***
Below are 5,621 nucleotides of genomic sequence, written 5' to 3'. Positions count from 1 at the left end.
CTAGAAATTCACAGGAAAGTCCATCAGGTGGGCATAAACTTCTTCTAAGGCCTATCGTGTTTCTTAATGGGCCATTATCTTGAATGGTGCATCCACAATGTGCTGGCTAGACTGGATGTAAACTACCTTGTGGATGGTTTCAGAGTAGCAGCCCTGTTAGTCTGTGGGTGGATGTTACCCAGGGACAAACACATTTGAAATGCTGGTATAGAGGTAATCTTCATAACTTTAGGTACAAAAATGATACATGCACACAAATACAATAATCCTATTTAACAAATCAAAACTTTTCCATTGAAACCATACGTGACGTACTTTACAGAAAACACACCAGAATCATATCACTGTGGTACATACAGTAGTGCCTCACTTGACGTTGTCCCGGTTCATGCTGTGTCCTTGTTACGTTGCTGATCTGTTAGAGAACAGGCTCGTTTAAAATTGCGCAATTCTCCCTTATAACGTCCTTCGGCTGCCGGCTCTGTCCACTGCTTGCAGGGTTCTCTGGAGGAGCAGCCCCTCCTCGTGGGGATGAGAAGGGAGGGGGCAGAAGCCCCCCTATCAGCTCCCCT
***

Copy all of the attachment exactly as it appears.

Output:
Below are 5,621 nucleotides of genomic sequence, written 5' to 3'. Positions count from 1 at the left end.
CTAGAAATTCACAGGAAAGTCCATCAGGTGGGCATAAACTTCTTCTAAGGCCTATCGTGTTTCTTAATGGGCCATTATCTTGAATGGTGCATCCACAATGTGCTGGCTAGACTGGATGTAAACTACCTTGTGGATGGTTTCAGAGTAGCAGCCCTGTTAGTCTGTGGGTGGATGTTACCCAGGGACAAACACATTTGAAATGCTGGTATAGAGGTAATCTTCATAACTTTAGGTACAAAAATGATACATGCACACAAATACAATAATCCTATTTAACAAATCAAAACTTTTCCATTGAAACCATACGTGACGTACTTTACAGAAAACACACCAGAATCATATCACTGTGGTACATACAGTAGTGCCTCACTTGACGTTGTCCCGGTTCATGCTGTGTCCTTGTTACGTTGCTGATCTGTTAGAGAACAGGCTCGTTTAAAATTGCGCAATTCTCCCTTATAACGTCCTTCGGCTGCCGGCTCTGTCCACTGCTTGCAGGGTTCTCTGGAGGAGCAGCCCCTCCTCGTGGGGATGAGAAGGGAGGGGGCAGAAGCCCCCCTATCAGCTCCCCT